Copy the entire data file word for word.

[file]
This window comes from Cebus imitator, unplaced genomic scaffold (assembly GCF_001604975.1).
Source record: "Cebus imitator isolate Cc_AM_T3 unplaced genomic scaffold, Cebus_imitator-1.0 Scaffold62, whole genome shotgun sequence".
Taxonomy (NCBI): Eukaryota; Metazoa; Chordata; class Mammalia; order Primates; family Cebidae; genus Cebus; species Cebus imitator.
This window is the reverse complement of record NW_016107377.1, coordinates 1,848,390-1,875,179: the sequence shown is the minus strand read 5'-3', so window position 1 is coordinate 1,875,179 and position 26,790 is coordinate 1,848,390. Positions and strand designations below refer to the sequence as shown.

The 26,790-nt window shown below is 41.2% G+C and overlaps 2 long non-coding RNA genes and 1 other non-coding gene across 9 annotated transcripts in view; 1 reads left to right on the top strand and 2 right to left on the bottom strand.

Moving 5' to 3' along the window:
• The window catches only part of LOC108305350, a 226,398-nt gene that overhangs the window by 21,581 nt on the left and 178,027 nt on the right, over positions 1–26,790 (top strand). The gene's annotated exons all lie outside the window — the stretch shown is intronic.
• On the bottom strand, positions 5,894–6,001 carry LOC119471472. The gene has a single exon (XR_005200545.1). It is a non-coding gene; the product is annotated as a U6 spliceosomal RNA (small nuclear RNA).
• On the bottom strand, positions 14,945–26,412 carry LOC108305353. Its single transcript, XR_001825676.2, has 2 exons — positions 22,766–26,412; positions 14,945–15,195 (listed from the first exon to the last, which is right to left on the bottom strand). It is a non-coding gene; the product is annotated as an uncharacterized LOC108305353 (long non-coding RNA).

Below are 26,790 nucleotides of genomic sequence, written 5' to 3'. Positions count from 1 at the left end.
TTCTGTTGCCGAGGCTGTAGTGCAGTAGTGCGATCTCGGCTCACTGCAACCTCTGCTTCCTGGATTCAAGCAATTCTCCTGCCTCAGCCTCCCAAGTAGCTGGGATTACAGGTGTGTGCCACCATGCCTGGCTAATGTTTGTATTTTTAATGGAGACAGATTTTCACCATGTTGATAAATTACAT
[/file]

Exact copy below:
This window comes from Cebus imitator, unplaced genomic scaffold (assembly GCF_001604975.1).
Source record: "Cebus imitator isolate Cc_AM_T3 unplaced genomic scaffold, Cebus_imitator-1.0 Scaffold62, whole genome shotgun sequence".
Taxonomy (NCBI): Eukaryota; Metazoa; Chordata; class Mammalia; order Primates; family Cebidae; genus Cebus; species Cebus imitator.
This window is the reverse complement of record NW_016107377.1, coordinates 1,848,390-1,875,179: the sequence shown is the minus strand read 5'-3', so window position 1 is coordinate 1,875,179 and position 26,790 is coordinate 1,848,390. Positions and strand designations below refer to the sequence as shown.

The 26,790-nt window shown below is 41.2% G+C and overlaps 2 long non-coding RNA genes and 1 other non-coding gene across 9 annotated transcripts in view; 1 reads left to right on the top strand and 2 right to left on the bottom strand.

Moving 5' to 3' along the window:
• The window catches only part of LOC108305350, a 226,398-nt gene that overhangs the window by 21,581 nt on the left and 178,027 nt on the right, over positions 1–26,790 (top strand). The gene's annotated exons all lie outside the window — the stretch shown is intronic.
• On the bottom strand, positions 5,894–6,001 carry LOC119471472. The gene has a single exon (XR_005200545.1). It is a non-coding gene; the product is annotated as a U6 spliceosomal RNA (small nuclear RNA).
• On the bottom strand, positions 14,945–26,412 carry LOC108305353. Its single transcript, XR_001825676.2, has 2 exons — positions 22,766–26,412; positions 14,945–15,195 (listed from the first exon to the last, which is right to left on the bottom strand). It is a non-coding gene; the product is annotated as an uncharacterized LOC108305353 (long non-coding RNA).

Below are 26,790 nucleotides of genomic sequence, written 5' to 3'. Positions count from 1 at the left end.
TTCTGTTGCCGAGGCTGTAGTGCAGTAGTGCGATCTCGGCTCACTGCAACCTCTGCTTCCTGGATTCAAGCAATTCTCCTGCCTCAGCCTCCCAAGTAGCTGGGATTACAGGTGTGTGCCACCATGCCTGGCTAATGTTTGTATTTTTAATGGAGACAGATTTTCACCATGTTGATAAATTACAT